Sunday 20 November 2016

Debating Policy of Artefacts and Artefact Hunting: Poland

Questions for the PAS in connection with policy discussion on the desirability and feasibility of legislative change on artefact hunting in Poland, Warsaw 29th November. This has been prompted by advocates of change on both sides of the fence pointing to 'the success of the PAS in Britain getting finds recorded'. So after two decades, we are discussing it. I will be speaking, and asked colleagues in the field in the UK to comment on a number of issues I'd like to address to help advance the discussion from 'it would be nice' to 'this is what we could do'. Here are my five questions:
1) If a system such as the PAS were to be set up in a country like Poland, what do your experiences say is vital to keeping the reported finds coming in from artefact hunters (metal detectorists)?
2) What proportion of the finds recorded in the various regions you deal with come from
a)      FLOs going to metal detecting clubs?
b)      FLOs attending commercial artefact hunting rallies?
c)      What else brings in most of the finds (from metal detectorists) that get onto the database? If there were no clubs, and no rallies, what would the number of records of metal detecting finds look like?

3) Do you think the encouragement of the collection of archaeological artefacts is a desirable thing anyway, given the situation on the international market etc?

4) Do you think that if finders were required to hand over all the finds  to the state, the number of records on the PAS database would be in any way affected? Would a reward system across the board affect that? 

5) Or would you urge that the solution that be adopted in Poland to cope would be some kind of division into ‘Nationally Important Finds’ (I’d not like to use the word ‘Treasure’), and then how does one define that – and who would define it?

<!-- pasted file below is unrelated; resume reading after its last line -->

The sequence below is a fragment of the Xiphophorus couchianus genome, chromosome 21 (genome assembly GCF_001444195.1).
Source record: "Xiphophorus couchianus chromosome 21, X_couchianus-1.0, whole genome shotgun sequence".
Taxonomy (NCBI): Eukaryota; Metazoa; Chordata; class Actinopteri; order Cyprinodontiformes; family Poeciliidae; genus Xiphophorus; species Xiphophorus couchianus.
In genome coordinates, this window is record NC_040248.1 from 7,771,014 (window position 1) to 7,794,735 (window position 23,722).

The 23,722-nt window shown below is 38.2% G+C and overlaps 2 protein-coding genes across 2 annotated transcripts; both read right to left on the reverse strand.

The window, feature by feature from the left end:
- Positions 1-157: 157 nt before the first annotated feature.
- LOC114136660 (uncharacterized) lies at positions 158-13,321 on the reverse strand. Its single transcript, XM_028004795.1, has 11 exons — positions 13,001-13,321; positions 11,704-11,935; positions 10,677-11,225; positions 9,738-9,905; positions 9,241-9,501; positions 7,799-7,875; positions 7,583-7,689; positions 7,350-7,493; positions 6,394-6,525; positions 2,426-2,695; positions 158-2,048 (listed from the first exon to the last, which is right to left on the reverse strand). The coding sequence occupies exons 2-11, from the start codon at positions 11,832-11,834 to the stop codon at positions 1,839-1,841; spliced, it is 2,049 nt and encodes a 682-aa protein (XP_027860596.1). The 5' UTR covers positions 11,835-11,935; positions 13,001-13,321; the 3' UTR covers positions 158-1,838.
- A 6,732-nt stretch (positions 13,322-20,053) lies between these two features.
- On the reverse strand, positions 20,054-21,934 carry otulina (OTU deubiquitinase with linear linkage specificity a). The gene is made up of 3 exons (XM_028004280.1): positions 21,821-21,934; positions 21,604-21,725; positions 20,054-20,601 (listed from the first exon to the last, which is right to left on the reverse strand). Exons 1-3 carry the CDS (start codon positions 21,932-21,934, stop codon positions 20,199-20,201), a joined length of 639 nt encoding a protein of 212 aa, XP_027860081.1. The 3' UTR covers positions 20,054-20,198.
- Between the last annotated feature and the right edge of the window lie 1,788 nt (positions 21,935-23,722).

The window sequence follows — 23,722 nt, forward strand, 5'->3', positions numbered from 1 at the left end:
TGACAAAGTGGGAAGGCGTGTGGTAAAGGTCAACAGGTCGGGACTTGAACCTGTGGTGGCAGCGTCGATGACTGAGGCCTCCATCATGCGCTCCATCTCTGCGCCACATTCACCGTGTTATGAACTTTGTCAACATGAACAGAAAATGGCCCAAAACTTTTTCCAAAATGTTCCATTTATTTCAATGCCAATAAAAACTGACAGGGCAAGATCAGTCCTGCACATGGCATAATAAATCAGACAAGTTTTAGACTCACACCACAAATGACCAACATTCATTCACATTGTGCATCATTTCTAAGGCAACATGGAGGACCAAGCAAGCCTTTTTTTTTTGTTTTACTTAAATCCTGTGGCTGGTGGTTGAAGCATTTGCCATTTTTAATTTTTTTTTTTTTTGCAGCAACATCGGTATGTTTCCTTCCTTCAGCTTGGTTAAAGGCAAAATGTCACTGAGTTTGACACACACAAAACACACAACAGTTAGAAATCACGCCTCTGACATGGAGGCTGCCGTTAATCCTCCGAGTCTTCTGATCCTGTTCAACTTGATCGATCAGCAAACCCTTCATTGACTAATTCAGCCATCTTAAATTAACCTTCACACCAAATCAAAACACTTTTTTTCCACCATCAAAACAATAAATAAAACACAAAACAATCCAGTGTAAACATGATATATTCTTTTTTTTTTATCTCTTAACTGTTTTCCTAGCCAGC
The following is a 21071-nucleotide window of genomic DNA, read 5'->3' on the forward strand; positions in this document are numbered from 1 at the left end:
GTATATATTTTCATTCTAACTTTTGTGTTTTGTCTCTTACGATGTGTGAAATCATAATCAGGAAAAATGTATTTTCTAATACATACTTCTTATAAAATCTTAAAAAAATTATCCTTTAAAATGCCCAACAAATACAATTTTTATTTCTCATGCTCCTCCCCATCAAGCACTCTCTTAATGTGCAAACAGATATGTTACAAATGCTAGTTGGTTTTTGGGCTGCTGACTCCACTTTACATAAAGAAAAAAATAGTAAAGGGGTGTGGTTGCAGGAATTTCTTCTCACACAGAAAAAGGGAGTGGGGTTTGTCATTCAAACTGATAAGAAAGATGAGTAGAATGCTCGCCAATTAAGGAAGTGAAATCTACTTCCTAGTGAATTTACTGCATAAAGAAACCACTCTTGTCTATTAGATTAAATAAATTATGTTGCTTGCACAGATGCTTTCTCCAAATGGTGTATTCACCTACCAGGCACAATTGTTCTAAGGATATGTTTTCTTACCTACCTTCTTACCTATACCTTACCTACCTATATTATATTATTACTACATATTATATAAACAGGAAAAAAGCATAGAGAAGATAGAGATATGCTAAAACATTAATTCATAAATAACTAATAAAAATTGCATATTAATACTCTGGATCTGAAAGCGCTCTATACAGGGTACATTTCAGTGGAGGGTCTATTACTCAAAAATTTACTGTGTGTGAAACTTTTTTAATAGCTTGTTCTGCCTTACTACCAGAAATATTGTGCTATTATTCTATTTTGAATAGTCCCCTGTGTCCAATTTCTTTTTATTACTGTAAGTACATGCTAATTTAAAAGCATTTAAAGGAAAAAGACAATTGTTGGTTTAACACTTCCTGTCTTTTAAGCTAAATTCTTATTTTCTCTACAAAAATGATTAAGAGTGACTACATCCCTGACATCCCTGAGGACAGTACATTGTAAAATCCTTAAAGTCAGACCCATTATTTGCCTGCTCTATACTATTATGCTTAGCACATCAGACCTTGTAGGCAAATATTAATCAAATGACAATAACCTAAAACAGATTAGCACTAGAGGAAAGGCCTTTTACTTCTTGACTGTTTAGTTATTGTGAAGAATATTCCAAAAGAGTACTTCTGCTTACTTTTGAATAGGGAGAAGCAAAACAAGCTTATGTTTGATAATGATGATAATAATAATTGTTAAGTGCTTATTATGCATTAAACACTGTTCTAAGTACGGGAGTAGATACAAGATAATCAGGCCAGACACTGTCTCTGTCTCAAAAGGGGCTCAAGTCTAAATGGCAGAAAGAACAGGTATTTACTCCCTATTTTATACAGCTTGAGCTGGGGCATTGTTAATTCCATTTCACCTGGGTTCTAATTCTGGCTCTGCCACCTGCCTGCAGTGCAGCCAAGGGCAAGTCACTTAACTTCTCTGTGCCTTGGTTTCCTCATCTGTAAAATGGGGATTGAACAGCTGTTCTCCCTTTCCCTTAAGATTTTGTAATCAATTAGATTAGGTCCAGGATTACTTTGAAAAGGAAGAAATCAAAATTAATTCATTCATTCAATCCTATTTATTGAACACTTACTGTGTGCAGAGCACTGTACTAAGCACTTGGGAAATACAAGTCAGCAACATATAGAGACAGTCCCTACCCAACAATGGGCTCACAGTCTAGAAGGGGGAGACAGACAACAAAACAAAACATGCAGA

I presume that since the PAS has several times indicated that it sees itself as a model that could usefully be followed in other countries, they will have no issues with heritage professionals in other countries actually discussing for themselves the details that would lie behind such an initiative. Sadly their annual reports do not contain the sort of information that would allow the sort of questions posed above to be answered, which is why I asked people involved for their own feelings and comments. Let us see what the PAS have to say about the practical aspects of putting actions behind the words.

UPDATE 21st December 2016

Actually, it turned out that the FLOS and PAS Head Office had nothing much to tell in order to facilitate the debate.  The Head of the Scheme even went as far as to say, in effect, that if Warsaw wanted to know about the results of liaison with artefact hunters, they should invite him to take part in the talks. He did not say if he was able to speak Polish - the official language used here for administrative and other purposes in the Republic of Poland.

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